RAM = 3975184384
Global Buffers: key_buffer_size, innodb_buffer_pool_size, innodb_log_buffer_size, innodb_additional_mem_pool_size, net_buffer_length, query_cache_size
or, from above…
Global Buffers: 16777216 + 134217728 + 8388608 + 0 + 8192 + 0 = 159391744

Thread Buffers: sort_buffer_size, myisam_sort_buffer_size, read_buffer_size, join_buffer_size, read_rnd_buffer_size, thread_stack
or, from above…
Thread Buffers: 524288 + 8388608 + 262144 + 131072 + 524288 + 0 = 9830400

With this information, the following is the calculation:
max_connections = (Available RAM – Global Buffers) / Thread Buffers
max_connections = (3975184384 – 159391744) / 9830400

So the formula shows 378 Max Connections on this machine

Test info with mysqltuner

Log into your server with a root or sudo user via SSH.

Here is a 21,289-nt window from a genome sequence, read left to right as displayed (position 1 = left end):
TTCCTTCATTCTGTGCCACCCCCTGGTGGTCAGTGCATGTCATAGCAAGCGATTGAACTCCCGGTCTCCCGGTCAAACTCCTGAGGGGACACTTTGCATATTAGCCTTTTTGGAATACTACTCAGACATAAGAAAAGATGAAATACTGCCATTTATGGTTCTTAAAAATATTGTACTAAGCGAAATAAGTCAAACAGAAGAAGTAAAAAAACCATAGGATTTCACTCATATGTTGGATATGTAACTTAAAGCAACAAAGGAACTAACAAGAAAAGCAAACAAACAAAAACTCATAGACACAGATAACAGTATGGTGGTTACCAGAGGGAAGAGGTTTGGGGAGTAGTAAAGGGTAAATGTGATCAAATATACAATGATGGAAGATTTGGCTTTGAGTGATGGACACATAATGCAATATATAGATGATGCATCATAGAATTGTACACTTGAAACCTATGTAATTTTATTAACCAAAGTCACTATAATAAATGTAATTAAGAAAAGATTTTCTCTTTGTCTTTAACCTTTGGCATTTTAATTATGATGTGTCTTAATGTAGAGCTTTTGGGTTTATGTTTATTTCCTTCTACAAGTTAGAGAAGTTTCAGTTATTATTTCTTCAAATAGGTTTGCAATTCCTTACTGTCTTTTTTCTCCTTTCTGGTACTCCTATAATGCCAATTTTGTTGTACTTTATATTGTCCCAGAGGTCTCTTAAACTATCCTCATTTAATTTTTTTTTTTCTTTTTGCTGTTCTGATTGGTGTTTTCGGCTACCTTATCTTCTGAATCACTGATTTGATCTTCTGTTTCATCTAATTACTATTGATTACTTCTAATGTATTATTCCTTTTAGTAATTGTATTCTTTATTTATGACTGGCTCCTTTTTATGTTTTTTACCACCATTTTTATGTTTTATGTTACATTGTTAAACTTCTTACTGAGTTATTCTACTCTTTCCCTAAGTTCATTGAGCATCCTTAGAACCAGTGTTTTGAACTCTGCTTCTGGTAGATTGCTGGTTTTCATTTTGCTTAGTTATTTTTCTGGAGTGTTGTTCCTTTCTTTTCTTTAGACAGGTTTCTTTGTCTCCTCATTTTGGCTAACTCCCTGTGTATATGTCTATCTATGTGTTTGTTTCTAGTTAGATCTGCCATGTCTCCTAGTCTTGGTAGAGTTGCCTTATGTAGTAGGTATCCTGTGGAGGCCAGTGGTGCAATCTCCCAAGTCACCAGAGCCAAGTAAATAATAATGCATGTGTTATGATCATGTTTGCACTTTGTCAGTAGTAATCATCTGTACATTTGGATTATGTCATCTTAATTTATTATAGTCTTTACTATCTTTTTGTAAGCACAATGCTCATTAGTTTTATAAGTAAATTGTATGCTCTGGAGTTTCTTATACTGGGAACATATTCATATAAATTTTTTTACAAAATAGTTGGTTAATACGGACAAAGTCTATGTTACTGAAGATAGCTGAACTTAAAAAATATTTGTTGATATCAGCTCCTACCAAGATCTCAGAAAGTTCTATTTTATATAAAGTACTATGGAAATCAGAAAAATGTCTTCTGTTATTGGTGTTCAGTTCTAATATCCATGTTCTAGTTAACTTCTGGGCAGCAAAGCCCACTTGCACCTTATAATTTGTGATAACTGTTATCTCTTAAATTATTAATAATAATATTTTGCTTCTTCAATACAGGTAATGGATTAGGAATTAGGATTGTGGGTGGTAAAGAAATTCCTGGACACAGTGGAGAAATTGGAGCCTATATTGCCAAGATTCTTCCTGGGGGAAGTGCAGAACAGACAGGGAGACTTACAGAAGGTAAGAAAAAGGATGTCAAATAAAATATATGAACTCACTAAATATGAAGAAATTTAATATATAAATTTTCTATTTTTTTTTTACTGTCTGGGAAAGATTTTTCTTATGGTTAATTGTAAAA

Download MySQLTuner by executing the following command:

wget -O --no-check-certificate

Give the script 775 permissions:

chmod 775

Run the script with the following command:


Handy Calculator Download:
Another Calculator:

Do you wonder which databases are actually taking up how much space but only have one huge ibdata1 in your /var/lib/mysql and the directories inside your mysql data directory don’t represent the actual database sizes?

Run from a mysql root console:

mysql> SELECT table_schema AS "Database name", SUM(data_length + index_length) / 1024 / 1024 AS "Size (MB)" FROM information_schema.TABLES GROUP BY table_schema;
| Database name | Size (MB) |
| information_schema | 0.00878906 |
| mysql | 0.62860394 |
| performance_schema | 0.00000000 |
| roundcube | 0.46875000 |
8 rows in set (1.21 sec)